Once the data is loaded, start designing your app.

You want to let the user dynamically create multiple tags to automatically populate a collection of hashtags. They should be able to enter anywhere from 1 to 30 hashtags (30 is the maximum number allowed on Instagram). You can do this using Streamlit number_input() class:

num_tags = st.sidebar.number_input("Select number of tags", 1, 30)

Step 4. How to create dynamic components with custom keys

Since you want the tag inputs to be dynamically loaded, you'll need to create them dynamically. You can do this in a for loop and assign a unique key to each text input.

You also want the user to tell you how many similar hashtags to generate. To do this, you'll also need to create number inputs dynamically. Each of these will be appended to separate lists called tags and sizes:

col1, col2 = st.sidebar.columns(2)

tags = []
sizes = []
for i in range(num_tags):
    tag = col1.text_input(f"Tag {i}", key=f"tag_{i}")
    size = col2.number_input(f"Top-N {i}", 1, 10, key=f"size_{i}")

Step 5. How to display your output in Streamlit

Once the user has provided an input, it's time to use that input to do something.

For your app, you want to use hashtags to identify the number of times it's been used on Instagram and the common hashtags associated with it. When a button is clicked, you want that event to be triggered—do that with a conditional statement.

Here is the code in its entirety:

#only execute if the `Create Hashtags` button is pressed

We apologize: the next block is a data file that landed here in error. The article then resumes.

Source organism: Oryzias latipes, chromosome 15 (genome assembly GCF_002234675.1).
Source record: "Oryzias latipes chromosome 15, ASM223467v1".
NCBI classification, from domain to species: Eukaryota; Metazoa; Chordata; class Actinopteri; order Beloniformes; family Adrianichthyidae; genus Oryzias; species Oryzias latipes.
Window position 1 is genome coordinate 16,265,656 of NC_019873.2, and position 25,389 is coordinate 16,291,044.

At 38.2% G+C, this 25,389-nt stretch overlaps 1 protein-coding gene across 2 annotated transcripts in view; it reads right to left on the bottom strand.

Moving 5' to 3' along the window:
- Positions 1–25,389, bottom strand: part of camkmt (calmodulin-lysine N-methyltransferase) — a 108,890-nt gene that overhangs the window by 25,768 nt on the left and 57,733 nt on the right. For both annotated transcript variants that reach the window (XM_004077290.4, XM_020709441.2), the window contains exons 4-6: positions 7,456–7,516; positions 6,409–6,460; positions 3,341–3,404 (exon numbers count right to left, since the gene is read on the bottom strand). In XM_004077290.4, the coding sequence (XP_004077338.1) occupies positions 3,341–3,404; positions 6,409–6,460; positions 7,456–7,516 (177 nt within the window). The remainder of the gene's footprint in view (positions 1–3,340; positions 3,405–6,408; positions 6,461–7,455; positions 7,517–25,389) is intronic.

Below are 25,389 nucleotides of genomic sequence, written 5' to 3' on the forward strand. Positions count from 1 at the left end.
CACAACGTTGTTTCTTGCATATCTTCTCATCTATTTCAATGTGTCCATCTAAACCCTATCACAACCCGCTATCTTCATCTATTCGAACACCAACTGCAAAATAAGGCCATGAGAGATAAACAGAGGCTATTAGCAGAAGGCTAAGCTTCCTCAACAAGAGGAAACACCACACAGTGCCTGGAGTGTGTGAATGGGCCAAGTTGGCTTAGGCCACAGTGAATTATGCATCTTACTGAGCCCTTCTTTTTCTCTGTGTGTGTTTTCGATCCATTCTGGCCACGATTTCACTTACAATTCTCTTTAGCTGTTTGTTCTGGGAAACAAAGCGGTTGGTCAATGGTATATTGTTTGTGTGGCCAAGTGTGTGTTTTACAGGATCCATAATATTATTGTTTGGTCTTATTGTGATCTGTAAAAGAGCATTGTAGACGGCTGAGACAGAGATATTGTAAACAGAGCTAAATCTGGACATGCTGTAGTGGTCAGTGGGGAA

if st.sidebar.button("Create Hashtags"):
		#create a list of tab names that begin with `all`
    tab_names = ["all"]
    tab_names = tab_names+[tags[i] for i in range(num_tags)]

		#create our Streamlit tabs
    tag_tabs = st.tabs(tab_names)

		#create lists to store our data outside of our loop
    all_hashtags = []
    hashtag_data = []

		#loop for the number of tags we have
    for i in range(num_tags):
        hashtags = get_best(tags[i], sizes[i])
        for hashtag in hashtags:
            if hashtag in data["hashtag_data"]:
                hashtag_count = data["hashtag_data"][hashtag]
                hashtag_count = get_count(hashtag.replace("#", ""))
                data["hashtag_data"][hashtag] = hashtag_count
            hashtag_data.append((f"{hashtag}<br>{hashtag_count:,}", hashtag_count))

		    #We can use our integer, i, to populate the list of Streamlit tag objects.
        tag_tabs[i+1].text_area(f"Tags for {tags[i]}", " ".join(hashtags))
        all_hashtags = all_hashtags+hashtags
    tag_tabs[0].text_area("All Hashtags", " ".join(all_hashtags))

    st.header("Hashtag Count Data")
    df = pd.DataFrame(hashtag_data, columns=["hashtag", "count"])
    df = df.sort_values("count")

    with open("database.json", "w") as f:
        json.dump(data, f, indent=4)
    fig =, x='hashtag', y='count')
    st.plotly_chart(fig, use_container_width=True)

Wrapping up

Thank you for reading my post! You have learned how to use Streamlit to perform web scraping, make dynamic inputs with unique keys, and display your output nicely.

If a tutorial video is your thing, check out the video below:

And if you have any questions, please leave them in the comments below or contact me on Twitter.

Happy Streamlit-ing! 🎈